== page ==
On Friday, a delegation of the Autonomous Administration of North and East Syria (AANES) discussed with politicians and diplomats, in the Swedish capital Stockholm, stability, the fight against terrorism, and Turkish policies in the areas Ankara controls in Syria’s north, North Press reported. Kenneth G. Forslund, head of the Swedish Parliament’s Relations Committee, said, “We are grateful for the relationship we share, and we appreciate the sacrifices you have made in the fight against terrorism and to achieve stability.” Badran Chiya Kurd, AANES’ representative in Europe, said, “The essential issue that brought us together is the war against terrorism and the policies of the Turkish state in the occupied Syrian regions, including Afrin, Sere Kaniye, and Tel Abyad.”
On Saturday, the Autonomous Administration of North and East Syria (AANES) repatriated the tenth group of orphan children of the Islamic State (ISIS) to an official Russian delegation in Qamishli. According to al-Etihad, the Russian delegation was headed by the assistant of the Children’s Rights Commissioner for the President of the Russian Federation, who visited the Foreign Relations Department to meet with officials. The commissioner signed the children’s handover documents with the Foreign Relations Department’s co-chair, Abir Iliya, in front of journalists. Both officials raised the document, which bore the AANES’ symbol.
On Saturday, artillery fire from regime-controlled territory and airstrikes killed at least eight civilians in Syria’s last rebel enclave, most of them children, and destroyed a civil defense center and a water station, rescue workers and a war monitor said. The shelling in Iblin, a village south of the province of Idleb, hit the home of Subhi al-Assi, killing him, his wife, and three of his children in their sleep, according to the rescue service known as White Helmets and Idleb’s Health Directorate. Assi was an administrator in a local health center. Shelling also struck the home of a volunteer for the White Helmets, known as the Syrian Civil Defense, killing his two children. The volunteer, Omar al-Omar, and his wife were wounded, according to the White Helmets. Another child was killed and four others from the same family were wounded in a nearby village.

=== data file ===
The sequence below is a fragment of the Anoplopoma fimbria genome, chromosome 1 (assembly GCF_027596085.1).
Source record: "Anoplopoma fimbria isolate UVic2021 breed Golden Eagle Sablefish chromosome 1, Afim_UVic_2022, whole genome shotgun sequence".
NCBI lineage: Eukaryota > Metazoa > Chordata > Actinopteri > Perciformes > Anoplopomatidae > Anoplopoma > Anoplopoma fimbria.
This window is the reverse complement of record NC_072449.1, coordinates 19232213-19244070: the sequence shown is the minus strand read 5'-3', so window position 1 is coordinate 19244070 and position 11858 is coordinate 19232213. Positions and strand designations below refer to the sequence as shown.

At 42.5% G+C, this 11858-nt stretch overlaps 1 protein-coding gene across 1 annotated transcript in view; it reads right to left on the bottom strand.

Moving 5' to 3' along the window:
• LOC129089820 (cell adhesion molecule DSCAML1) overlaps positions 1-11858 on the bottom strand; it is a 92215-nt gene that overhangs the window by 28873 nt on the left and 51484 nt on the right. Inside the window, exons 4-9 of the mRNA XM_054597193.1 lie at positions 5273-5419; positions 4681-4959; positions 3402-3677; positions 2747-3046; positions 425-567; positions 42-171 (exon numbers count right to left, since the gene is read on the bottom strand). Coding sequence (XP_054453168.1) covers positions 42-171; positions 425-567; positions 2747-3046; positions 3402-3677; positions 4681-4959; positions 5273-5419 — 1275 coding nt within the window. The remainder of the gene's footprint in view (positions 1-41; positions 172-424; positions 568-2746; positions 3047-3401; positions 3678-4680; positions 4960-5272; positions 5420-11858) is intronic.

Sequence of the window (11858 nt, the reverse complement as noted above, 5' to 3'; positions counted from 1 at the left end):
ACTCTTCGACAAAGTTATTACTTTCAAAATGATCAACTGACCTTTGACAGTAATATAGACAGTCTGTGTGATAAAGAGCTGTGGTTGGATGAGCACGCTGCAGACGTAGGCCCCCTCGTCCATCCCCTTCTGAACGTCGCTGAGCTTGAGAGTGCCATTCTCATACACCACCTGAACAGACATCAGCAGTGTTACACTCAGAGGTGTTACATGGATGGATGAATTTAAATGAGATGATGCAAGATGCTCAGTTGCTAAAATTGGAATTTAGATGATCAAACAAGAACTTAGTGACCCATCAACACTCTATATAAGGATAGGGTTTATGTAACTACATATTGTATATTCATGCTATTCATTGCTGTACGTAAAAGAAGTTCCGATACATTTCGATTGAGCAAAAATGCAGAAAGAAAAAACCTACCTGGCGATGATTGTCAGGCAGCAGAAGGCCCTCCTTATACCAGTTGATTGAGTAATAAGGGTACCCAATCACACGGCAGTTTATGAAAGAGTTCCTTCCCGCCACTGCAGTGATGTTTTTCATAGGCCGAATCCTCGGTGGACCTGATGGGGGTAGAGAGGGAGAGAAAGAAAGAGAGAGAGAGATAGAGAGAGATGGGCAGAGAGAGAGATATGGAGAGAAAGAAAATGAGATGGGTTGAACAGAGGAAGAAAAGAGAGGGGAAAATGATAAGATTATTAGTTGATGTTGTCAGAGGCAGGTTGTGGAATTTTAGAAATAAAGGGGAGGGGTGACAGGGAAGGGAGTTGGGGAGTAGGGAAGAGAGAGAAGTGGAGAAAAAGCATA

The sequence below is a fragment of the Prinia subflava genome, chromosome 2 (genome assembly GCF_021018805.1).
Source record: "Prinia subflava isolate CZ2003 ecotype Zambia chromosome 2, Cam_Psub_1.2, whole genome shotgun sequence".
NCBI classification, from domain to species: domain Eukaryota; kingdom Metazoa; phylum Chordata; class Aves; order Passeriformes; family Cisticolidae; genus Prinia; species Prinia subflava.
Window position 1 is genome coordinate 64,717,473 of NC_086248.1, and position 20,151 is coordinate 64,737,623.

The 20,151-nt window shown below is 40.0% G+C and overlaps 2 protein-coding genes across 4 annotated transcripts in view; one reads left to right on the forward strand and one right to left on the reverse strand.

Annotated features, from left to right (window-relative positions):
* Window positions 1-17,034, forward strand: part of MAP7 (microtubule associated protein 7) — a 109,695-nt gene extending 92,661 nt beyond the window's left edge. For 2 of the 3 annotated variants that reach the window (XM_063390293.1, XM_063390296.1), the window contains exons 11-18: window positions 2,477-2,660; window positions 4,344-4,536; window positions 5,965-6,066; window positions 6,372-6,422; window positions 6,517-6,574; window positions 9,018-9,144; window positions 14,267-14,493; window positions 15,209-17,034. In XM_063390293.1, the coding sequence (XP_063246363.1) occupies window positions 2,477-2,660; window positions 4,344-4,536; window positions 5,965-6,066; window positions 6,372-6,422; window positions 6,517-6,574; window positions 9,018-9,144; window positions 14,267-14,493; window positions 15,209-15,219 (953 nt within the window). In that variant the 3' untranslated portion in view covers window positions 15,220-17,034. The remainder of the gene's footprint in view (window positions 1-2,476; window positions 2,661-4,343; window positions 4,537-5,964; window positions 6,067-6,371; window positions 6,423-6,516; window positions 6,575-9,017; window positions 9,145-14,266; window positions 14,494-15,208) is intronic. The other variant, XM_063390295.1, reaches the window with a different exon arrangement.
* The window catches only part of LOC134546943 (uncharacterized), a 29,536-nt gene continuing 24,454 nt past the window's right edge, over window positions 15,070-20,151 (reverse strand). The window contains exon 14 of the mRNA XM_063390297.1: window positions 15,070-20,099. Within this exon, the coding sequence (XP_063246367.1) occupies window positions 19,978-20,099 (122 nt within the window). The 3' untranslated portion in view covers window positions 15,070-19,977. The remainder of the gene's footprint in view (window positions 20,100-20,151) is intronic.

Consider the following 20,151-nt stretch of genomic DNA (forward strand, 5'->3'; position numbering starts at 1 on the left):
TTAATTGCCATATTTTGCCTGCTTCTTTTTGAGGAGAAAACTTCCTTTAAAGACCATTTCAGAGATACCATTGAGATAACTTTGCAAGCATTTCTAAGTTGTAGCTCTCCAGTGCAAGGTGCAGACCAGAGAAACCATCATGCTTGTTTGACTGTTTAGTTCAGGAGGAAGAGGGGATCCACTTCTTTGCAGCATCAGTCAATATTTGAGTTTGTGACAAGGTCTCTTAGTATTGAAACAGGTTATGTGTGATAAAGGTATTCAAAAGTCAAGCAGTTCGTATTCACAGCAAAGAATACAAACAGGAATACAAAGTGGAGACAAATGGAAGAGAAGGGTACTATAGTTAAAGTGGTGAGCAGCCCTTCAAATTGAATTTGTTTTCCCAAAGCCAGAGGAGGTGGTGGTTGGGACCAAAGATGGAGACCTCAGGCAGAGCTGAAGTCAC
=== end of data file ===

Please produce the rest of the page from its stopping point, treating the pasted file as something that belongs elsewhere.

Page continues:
Hundreds of humanitarian workers formed a human chain on Friday stretching from a border crossing with Turkey toward a rebel-held city in northwestern Syria to protest Russia’s attempts to close the only remaining border crossing that allows aid into areas held by Syrian insurgents, Asharq al-Awsat reported. More than 2,000 humanitarian workers took part in the demonstration ahead of a July 10 deadline on whether the Bab al-Hawa crossing will remain open for aid. Syria’s government and its ally Russia want the aid to start coming through government-controlled parts of the war-torn country. Russia has come under intense pressure from the U.N., U.S., and others who warn of dire humanitarian consequences for Syrians in the rebel stronghold if the crossing is closed.
The Council of Europe’s human rights commissioner called Friday for member states to allow the return of citizens detained in Syria for joining ISIS, a move long resisted by France and Britain in particular, Asharq Al-Awsat reported. While some countries such as Germany and the Netherlands have repatriated some citizens who fought with the extremists, others have brought home only wives and children who were with them. Paris and London, wary of returning radicalized nationals, insist that adults who joined the insurgents and are now held in Kurdish-controlled camps must be tried and sentenced by local courts. But rights commissioner Dunja Mijatovic argued that nationals of the Council’s 47 countries “fall within the jurisdiction of those states,” according to a statement from her office, AFP reported.